StMU Research Scholars

Bonnie and Clyde’s Darkest Hour

Bonnie and Clyde’s days were slowly getting numbered. Their last few robberies occurred in Oklahoma, Texas, and Louisiana. They had to be extremely careful, realizing that they can get recognized, as had happened in Missouri and Iowa that left multiple casualties. The couple would sleep in their car during the night and drive during the day to avoid scrutiny. With bad luck, the couple were setup in Grand Prairie, Texas in November 1933 by the Dallas Texas Rangers and deputies. They escaped the officers’ bullets and reached an attorney on the freeway. They held him up at gunpoint and fled with his car, towards Louisiana. The couple were already accustomed to their situations, always too close for comfort.1

Bonnie and Clyde met in Texas in January, 1930. Before that time, Clyde was born into a family of a poor farmer. Clyde had a passion for music and at one point was considering to pursue a career in music. Influenced negatively by his older brother Buck, and a shady family friend, Clyde went from learning how to play instruments to stealing cars. Bonnie was very similar to Clyde when growing up, as she also had a love for music and acting. She always had a dream of performing on the silver screen. When Bonnie was nineteen, she was married to Roy Thornton, who was just another criminal. Clyde who was twenty-one and  unmarried, was already sent to prison a little while after the couple met. He was able to escape with the help of Bonnie, who had snuck him a gun, but he was later recaptured and sent back to prison. Clyde was paroled in February 1932, and rejoined Bonnie to resume their life of crime with each other.2

The Rangers responsible for the capture and killing of Bonnie and Clyde | Wikimedia

With the capture of the couple’s friend “Jones” (who rode with the couple for eight months) on November 16, 1933, law enforcement learned of the close ties Bonnie and Clyde had with their families. This resulted in another ambush attempt, which led to putting their mothers in danger. Clyde was furious and decided to retaliate by being focused on the East Ham Prison Farm.3 In January 1934, Clyde broke out an old friend, Raymond Hamilton, who had previously been a part of the Barrow gang. A guard was killed and multiple prisoners escaped. Among those prisoners was Henry Methvin, who had begun riding with Bonnie and Clyde. The crime spree began once again, to include the brutal murder of two motorcycle cops, who were parked and waiting for an Easter meeting with family members. Henry Methvin got spooked and shot at the first cop, then Clyde shot the second cop. By mid-afternoon they played dead by their motorcycle on what was then a country road off Texas 114. But the end was near.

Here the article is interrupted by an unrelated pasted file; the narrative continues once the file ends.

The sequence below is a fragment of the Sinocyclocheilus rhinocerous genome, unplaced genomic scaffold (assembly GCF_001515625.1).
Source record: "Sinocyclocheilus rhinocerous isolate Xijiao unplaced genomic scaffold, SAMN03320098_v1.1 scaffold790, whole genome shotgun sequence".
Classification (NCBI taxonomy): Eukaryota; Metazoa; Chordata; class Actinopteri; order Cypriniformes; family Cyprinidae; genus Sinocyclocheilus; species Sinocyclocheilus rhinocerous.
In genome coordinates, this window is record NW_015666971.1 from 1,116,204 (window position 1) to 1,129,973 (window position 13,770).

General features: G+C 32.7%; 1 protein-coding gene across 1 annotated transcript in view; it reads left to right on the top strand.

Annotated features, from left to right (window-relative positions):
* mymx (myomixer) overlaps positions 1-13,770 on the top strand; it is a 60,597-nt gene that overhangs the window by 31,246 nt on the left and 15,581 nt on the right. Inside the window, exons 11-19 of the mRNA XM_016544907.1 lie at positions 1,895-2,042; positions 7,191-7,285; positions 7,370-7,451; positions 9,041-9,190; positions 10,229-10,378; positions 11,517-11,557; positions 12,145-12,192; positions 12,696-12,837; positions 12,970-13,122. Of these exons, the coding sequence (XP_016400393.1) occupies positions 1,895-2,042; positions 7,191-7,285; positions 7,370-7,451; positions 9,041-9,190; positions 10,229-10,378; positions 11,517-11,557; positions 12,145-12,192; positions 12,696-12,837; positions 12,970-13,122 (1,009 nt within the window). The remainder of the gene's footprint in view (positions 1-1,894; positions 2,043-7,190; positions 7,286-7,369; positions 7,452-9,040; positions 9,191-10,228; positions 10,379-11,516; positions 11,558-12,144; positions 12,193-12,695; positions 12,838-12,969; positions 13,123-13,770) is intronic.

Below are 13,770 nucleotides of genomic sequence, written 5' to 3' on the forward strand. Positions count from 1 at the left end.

Clyde’s bullet riddled Ford V8 sedan with Texas Rangers in the background, 1934 | Courtesy PDNB Gallery, Dallas, TX

Referring to the importance of values Bonnie and Clyde had with their families, the Rangers once again set up another ambush. This ambush would involve Methvin’s family this time. When police learned that Methvin had split up from the couple on the evening of May 19, 1934, they realized this was a huge opportunity. Police assumed they would search for Henry at his father’s farm, so they planned an ambush along the road that the outlaws were expected to take. The six rangers confiscated Iverson Methvin’s truck (Henry Methvin’s father) and removed one of its tires, then placed it alongside highway 164, which is between Sailes and Gibsland, LA. They figured if Clyde saw the truck, they would slow down and want to investigate. Sure enough, they were right. At 9:15 am on May 23, 1934, they saw Clyde’s stolen Ford v8 slow down while approaching the truck. The officers opened fire at the car, killing Bonnie and Clyde instantly. About 130 bullets were fired at the car, blowing a hole in the back of Clyde’s head and shooting off Bonnie’s right hand.4

The bodies of Bonnie & Clyde, 1934 | Courtesy PDNB Gallery, Dallas, TX

 Bonnie’s wish was to be buried next to Clyde, but their families had different wishes. Although they created a romantic image of two young lovers running from the big, bad cops, Clyde’s driving skills, Bonnie’s poetry, and her beauty, it was destroyed by the truth. Though they often captured police who caught up to them and let them off unharmed hours and hundreds of miles later, they killed thirteen people, some bystanders slain during bungled robberies.5 They really never got away with much money when they robbed banks. Bonnie and Clyde were desperate criminals, sleeping in their most recently stolen car and constantly fearing death in a hail of bullets from a police ambush. Still, they were the stuff of legends.

  1. Encyclopedia Brittanica, 2019, s.v. “Bonnie and Clyde,” by John Phillip Jenkins.
  2. Jeff Guinn, “The Irresistible Bonnie Parker,”  Smithsonian (website), April 2009.
  3. Pauline Kael, “ Bonnie and Clyde,” The New Yorker, October 1967.